Discover more from PLURIBUS
Warner Bros. Censors References to Gay Relationship in Fantastic Beasts’ China Release
The WB talks a big game about "safeguarding the integrity" of art and promoting "stories that represent the LGBTQ+ experience" . . . except in China.
Dialogue referencing the romantic past between Dumbledore and Grindelwald in the forthcoming blockbuster Fantastic Beasts: The Secrets of Dumbledore were removed by the studio Warner Bros. for the movie’s release in China.
China requested the studio remove the lines “because I was in love with you” and “the summer Gellert and I fell in love,” amounting to 6 seconds of the 142-minute film.
According to Variety, Warner Bros. released a statement justifying its decision:
“As a studio, we’re committed to safeguarding the integrity of every film we release, and that extends to circumstances that necessitate making nuanced cuts in order to respond sensitively to a variety of in-market factors,” Warner Bros. said in a statement to Variety. “Our hope is to release our features worldwide as released by their creators but historically we have faced small edits made in local markets.”
“In the case of ‘Fantastic Beasts: The Secrets of Dumbledore,’ a six-second cut was requested and Warner Bros. accepted those changes to comply with local requirements but the spirit of the film remains intact,” the statement added. “We want audiences everywhere in the world to see and enjoy this film, and it’s important to us that Chinese audiences have the opportunity to experience it as well, even with these minor edits.”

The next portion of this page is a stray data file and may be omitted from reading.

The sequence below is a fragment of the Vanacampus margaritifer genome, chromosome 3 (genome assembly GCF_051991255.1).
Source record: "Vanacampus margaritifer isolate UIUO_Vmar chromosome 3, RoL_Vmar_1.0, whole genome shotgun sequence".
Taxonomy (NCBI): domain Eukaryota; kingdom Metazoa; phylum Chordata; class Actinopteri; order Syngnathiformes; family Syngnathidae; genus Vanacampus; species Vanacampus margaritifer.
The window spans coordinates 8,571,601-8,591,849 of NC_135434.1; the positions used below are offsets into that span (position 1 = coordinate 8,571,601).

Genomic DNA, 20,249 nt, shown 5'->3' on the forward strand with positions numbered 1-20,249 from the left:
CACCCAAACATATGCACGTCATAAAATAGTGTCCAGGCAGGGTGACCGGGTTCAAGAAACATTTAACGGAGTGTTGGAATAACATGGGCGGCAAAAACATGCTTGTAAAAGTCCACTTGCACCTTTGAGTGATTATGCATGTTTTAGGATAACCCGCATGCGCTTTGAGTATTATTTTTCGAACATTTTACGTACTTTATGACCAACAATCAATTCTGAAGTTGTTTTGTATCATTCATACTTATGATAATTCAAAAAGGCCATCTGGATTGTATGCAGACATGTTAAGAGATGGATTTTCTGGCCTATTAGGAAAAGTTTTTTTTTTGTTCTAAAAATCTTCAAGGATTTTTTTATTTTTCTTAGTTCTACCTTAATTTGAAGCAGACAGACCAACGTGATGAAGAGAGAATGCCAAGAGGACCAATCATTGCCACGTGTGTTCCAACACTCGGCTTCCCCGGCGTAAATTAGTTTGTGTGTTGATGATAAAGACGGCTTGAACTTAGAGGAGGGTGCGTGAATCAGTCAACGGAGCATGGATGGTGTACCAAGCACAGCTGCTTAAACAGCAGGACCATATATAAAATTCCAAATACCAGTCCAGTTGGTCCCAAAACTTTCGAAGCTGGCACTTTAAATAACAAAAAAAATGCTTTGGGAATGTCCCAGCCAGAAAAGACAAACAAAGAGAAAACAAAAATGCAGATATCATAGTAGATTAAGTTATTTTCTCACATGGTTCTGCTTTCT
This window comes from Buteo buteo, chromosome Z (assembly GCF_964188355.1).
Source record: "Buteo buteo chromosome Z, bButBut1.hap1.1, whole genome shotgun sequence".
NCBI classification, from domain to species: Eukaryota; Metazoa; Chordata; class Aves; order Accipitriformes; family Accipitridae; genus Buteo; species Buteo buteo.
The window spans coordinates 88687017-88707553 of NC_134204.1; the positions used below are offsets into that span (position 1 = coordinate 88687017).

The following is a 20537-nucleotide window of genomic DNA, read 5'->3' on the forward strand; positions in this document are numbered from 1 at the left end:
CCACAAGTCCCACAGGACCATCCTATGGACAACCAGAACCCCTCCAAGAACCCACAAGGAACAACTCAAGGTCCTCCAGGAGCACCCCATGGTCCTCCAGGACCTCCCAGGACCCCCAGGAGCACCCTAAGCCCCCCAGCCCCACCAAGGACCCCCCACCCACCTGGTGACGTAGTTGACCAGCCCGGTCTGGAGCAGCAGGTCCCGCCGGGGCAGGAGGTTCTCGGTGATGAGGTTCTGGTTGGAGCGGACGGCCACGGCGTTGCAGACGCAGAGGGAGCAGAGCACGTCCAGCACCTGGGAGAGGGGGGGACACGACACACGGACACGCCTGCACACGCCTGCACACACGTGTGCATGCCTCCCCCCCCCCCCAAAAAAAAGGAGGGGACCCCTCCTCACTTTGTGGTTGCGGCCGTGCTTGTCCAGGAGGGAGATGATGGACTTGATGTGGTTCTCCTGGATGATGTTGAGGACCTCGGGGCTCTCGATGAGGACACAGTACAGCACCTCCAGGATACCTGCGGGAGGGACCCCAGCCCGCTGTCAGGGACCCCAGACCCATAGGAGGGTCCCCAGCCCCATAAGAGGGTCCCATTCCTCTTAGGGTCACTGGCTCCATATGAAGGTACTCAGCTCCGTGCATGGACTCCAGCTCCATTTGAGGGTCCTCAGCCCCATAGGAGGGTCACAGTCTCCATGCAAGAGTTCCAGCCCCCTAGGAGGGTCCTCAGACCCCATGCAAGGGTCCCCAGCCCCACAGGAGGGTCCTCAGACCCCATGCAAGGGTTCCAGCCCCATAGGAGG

This posturing to appease Chinese censors stands at odds with Warner Bros.’ (and other major studios’) purported commitments to promoting LGBTQ+ stories:
Perhaps the braver (and more principled) choice for studios would be to forego a Chinese release of the film to “safeguard the integrity” of the storyteller’s work.
Wanting audiences in every country to have access to entertainment might be a noble goal, but depriving them of media they want to consume may lead many to question their government’s censorious ways and push back.